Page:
Job cuts dropped in July despite news of layoffs

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Dive Brief:

  • U.S. job cuts dropped roughly 21% in July compared to June but remain elevated compared to July 2021, according to a Challenger, Gray & Christmas report published Aug. 4.
  • Despite elevated job cuts, the period of January to July 2022 marked the lowest recorded total of monthly job cut announcements between the months of January and July since 1993. Among industries, the automotive sector had the most cuts in July, followed by technology and finance.
  • The nation’s labor market is still tight even as hiring growth slows, Andrew Challenger, senior VP at Challenger, Gray & Christmas, said in a statement. The outplacement firm found that hiring plans fell to 25,506 in July, their lowest level since November 2021.

Dive Insight:

Economic turbulence continues to impact employers in waves. In retail, Walmart made headlines this week after it initiated the latest in a series of layoffs within the sector, cutting some 200 corporate employees amid declining profits, Retail Dive reported. The news followed weeks of layoff announcements from technology organizations like Twitter and Netflix.

Retention has not proved much easier. A July survey of workers by the Conference Board found that 31% of workers planned to leave their jobs within six months. Even the recent chatter about an economic recession has not dissuaded employees from seeking new opportunities, according to a survey by hiring software firm Greenhouse.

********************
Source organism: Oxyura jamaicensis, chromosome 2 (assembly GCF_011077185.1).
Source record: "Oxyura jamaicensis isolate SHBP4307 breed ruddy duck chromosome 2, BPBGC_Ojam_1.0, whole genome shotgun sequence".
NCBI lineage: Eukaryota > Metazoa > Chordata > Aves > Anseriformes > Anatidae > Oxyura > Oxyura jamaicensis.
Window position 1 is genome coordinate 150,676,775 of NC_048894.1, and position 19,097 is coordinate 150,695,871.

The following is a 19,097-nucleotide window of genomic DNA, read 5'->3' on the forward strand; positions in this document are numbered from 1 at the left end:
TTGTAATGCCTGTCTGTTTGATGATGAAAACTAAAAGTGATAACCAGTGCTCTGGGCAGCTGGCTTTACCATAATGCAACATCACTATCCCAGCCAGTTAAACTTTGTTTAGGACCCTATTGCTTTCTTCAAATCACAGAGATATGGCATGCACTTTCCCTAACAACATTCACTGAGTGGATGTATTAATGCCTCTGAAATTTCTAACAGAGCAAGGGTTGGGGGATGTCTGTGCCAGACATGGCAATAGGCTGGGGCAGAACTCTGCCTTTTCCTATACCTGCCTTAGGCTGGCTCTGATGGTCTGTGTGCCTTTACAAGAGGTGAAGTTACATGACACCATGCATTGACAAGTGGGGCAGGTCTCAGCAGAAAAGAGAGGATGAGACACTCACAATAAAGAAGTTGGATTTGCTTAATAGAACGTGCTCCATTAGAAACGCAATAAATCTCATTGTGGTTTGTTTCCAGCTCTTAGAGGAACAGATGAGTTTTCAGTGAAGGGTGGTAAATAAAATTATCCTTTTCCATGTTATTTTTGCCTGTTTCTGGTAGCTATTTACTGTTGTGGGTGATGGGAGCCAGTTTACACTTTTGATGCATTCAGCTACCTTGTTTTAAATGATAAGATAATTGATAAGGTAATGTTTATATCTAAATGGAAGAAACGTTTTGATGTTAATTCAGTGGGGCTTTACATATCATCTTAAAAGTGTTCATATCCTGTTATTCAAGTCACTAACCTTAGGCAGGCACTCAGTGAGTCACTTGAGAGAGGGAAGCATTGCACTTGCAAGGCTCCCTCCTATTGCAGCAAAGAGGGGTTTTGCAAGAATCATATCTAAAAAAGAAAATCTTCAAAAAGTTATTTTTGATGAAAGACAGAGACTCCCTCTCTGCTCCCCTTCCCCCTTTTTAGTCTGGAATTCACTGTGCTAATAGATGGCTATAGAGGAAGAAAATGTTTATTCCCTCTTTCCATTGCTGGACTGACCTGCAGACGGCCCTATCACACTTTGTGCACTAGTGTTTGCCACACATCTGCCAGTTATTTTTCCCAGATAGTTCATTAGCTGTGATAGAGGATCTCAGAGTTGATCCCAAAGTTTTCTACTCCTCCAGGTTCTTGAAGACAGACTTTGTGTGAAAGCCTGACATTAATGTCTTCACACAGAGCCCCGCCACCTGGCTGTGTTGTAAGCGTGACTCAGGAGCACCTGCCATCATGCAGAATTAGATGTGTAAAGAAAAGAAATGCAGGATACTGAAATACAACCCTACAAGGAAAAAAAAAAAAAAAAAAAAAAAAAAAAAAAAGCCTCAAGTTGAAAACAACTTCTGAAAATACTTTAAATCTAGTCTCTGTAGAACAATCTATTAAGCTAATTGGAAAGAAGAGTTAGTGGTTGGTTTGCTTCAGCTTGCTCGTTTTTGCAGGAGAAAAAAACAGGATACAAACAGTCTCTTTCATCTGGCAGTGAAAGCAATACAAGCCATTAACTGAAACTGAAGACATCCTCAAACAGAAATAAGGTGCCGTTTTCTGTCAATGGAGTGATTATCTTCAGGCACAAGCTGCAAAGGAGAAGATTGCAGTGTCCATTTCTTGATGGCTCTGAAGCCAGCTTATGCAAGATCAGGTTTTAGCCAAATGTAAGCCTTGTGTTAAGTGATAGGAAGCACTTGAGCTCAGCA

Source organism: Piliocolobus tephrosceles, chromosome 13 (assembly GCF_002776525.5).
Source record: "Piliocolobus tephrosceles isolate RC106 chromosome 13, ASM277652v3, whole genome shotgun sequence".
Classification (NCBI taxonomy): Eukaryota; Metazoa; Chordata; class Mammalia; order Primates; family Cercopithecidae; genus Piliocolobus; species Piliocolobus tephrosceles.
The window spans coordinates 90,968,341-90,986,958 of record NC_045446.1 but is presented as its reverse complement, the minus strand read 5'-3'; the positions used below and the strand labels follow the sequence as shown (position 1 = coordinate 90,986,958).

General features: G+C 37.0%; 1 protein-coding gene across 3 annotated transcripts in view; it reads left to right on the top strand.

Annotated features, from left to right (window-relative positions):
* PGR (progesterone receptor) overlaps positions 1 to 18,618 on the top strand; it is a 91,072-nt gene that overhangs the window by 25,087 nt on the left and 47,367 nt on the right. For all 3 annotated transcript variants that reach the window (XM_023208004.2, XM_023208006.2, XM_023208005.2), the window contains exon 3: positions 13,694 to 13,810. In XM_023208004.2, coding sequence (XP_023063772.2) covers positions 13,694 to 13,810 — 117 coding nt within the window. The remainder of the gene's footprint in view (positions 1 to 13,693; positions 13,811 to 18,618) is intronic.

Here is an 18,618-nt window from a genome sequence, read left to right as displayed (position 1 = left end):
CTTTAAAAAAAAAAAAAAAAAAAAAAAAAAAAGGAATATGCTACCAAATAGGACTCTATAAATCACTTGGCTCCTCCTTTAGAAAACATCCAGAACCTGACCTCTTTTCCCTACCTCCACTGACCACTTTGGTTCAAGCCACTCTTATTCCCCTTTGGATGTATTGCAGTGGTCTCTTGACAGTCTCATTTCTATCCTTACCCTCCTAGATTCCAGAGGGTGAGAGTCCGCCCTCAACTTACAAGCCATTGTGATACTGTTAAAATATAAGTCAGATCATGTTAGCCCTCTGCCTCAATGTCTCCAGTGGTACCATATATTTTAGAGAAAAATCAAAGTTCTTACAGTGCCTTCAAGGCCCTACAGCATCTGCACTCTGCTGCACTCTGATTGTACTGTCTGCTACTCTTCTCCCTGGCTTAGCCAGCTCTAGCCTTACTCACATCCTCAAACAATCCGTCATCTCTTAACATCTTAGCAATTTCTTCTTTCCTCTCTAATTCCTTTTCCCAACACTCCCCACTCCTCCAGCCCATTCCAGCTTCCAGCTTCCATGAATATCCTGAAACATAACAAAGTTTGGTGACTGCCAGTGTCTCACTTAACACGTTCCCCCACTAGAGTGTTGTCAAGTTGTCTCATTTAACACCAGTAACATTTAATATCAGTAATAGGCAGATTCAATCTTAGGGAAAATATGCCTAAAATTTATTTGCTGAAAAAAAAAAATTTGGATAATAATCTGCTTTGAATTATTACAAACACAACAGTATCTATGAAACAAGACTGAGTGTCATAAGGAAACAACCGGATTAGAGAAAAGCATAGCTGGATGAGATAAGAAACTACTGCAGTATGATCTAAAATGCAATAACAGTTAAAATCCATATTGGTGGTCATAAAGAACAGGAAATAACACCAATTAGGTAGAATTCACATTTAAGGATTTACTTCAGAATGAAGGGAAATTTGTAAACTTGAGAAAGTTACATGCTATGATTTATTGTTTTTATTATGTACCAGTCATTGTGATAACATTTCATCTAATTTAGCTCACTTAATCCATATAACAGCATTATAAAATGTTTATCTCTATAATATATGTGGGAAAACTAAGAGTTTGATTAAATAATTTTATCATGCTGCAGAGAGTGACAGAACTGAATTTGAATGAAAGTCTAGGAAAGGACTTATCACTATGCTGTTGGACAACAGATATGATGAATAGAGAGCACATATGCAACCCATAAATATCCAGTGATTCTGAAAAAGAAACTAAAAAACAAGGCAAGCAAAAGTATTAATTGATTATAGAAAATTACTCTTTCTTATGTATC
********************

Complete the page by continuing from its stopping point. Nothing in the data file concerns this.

However, job cuts this year do not appear to be following the same pattern as observed during previous recession years, according to Challenger.

“Job cut levels are nowhere near where they were in the 2001 and 2008 recessions right now, though they may be ticking up,” he said. “If we’re in a recession, we have yet to feel it in the labor market.”

Leaders at the National Association of Corporate Directors earlier this year identified competition for talent as the biggest concern for public companies in 2022, ahead of other hot-button issues such as inflation. That has driven employers to aim for faster, more streamlined hiring processes.

HR, meanwhile, may need to ensure that remaining staff and new staff have opportunities to voice concerns and frustrations that may arise during more difficult times, and that such feedback leads to tangible improvements in the workplace. HR also plays a key role in ensuring any talent management decisions are made with empathy, sources previously told HR Dive.


The original article can be found at: HR Dive